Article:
Personally, I'm just glad I live in a world where I can read and enjoy reprints of BOTH the Doom Patrol and the X-Men

Friday, September 25, 2009

Because You Demanded It, SPEEDY! Teen Titans #4

I've been a fan of Green Arrow ever since I was five and I saw him on the Super-Friends. So it struck me as odd and kind of insulting that Speedy wasn't in the teen Titans from the beginning. It must have struck the readers that way, too, since "The avalanche of mail reached from the street to the seventh floor, we decided we'd better give you hungry hordes of Teen Titans fans what you're screaming for... SPEEDY!".

Speedy gets involved unceremoniously when someone clumsily tries to switch an explosive arrow for the arrow Speedy is supposed to use in some exhibition shooting at the opening of the Tokyo Olympics.

The Titans are soon involved in a double plot. One, a plan to disrupt the Olympics by the agents of an organization calling itself "Diablo" the other, an amazing athlete who feels so pressured by his father's need for vicarious fulfillment that he can't compete.

It's great to see Speedy take his place among the other kid sidekicks in the "junior Justice League", but puzzling why- after all the demands of the readers- he doesn't even show up in Teen Titans again until issue #11.

Thursday, September 24, 2009

Should he register for the draft, or Medicare? "The Million Year-Old Teenager" Teen Titans#2

This was a pretty entertaining little yarn.

Surprisingly, there is no mention of the Teen Titans being in the Peace Corps. I really thought they would be setting up an irrigation system in the Congo or something.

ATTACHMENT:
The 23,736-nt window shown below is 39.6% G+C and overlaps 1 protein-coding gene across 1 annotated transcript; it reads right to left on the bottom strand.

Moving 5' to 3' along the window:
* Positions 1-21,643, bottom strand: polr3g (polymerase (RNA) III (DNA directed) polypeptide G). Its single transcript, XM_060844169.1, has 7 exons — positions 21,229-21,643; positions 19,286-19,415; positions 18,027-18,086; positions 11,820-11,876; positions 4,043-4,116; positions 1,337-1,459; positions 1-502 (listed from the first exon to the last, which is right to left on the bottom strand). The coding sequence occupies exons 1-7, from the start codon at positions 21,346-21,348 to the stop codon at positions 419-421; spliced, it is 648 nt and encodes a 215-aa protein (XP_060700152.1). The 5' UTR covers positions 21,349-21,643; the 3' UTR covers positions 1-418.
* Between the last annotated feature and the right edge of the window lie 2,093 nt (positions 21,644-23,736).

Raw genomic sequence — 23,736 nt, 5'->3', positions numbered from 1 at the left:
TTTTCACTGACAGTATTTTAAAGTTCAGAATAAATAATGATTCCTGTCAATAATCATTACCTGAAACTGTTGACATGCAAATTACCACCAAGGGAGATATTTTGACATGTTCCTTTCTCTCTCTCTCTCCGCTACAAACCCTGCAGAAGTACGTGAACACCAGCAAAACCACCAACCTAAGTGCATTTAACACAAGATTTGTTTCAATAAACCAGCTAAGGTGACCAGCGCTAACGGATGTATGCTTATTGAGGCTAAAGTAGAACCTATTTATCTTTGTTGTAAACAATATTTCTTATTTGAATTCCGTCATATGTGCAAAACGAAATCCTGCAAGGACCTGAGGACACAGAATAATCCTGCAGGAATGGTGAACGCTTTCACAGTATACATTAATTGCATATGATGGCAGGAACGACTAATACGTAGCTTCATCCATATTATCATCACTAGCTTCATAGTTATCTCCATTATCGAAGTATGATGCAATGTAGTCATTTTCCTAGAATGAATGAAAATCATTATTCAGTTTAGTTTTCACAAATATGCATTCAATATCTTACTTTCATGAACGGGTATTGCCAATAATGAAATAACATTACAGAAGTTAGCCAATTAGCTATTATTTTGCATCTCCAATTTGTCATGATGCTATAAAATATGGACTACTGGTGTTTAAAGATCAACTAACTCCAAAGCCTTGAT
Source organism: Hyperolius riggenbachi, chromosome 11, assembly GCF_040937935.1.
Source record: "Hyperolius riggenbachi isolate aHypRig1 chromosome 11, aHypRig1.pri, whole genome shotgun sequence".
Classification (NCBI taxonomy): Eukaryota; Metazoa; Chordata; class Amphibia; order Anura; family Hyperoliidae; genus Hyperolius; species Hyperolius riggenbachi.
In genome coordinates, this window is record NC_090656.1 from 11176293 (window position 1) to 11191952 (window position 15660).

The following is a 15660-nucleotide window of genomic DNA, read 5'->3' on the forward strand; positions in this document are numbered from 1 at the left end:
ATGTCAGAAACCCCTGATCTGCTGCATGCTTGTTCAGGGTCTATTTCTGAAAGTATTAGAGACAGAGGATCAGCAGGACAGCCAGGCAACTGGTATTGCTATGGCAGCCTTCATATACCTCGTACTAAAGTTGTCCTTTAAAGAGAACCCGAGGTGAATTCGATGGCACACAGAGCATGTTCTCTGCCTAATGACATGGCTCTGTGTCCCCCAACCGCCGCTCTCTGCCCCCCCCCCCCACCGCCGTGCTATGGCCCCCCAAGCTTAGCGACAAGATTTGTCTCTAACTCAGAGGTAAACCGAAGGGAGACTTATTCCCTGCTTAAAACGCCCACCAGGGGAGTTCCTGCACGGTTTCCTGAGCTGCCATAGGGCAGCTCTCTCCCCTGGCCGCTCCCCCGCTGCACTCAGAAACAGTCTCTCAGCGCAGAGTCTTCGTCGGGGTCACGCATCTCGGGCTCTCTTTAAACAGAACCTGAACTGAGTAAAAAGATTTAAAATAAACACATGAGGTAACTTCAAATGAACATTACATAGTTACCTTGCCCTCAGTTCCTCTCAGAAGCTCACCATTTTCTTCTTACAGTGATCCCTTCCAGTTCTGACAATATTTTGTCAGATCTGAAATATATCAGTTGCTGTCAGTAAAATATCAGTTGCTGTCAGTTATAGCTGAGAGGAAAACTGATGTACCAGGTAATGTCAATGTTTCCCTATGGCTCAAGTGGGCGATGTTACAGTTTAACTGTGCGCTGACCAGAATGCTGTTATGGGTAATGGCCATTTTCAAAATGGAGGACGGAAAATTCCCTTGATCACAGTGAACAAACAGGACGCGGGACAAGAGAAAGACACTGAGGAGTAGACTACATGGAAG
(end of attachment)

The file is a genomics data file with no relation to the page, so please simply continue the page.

In this issue, the Teen Titans receive a plea for help from a small-town girl in love with a boy from the wrong side of the tracks. Mammoth tracks!! Seems young Penny Randall is in love with Garn, the new boy at school who just doesn't fit in. Garn doesn't fit in largely due to the fact that he's a caveboy who was preserved in some volcanic mud for the last million or so years and was awakened a'la Encino Man just a few months ago.

Garn's difficulty fitting in with the local scene is intensified by the fact that a giant, Cro-Magnon enemy of his has also recently awakened. And, of course, the local adults assume Garn is in cahoots with this new, destructive caveman.

High points include Wonder Girl saving everyone by tying herself to a tree with her own pony tail, and the Teen Titans laughing at some of their help mail.

Wednesday, September 23, 2009

The Peace Corps. The toughest job the Teen Titans will ever love. Teen Titans #1

Okay, this was a weird issue, with a LOT of loose ends. First of all, the Titans are asked to join the Peace Corps, which their adult counterparts are THRILLED with. Now I'm all about superheroes standing for good citizenship, but this is the most heavy-handed piece of DC propaganda since "Superman's mission for President Kennedy". Also, I'm not sure the Peace Corps took non-U.S. citizens, so how did Wonder Girl and Aqualad join up?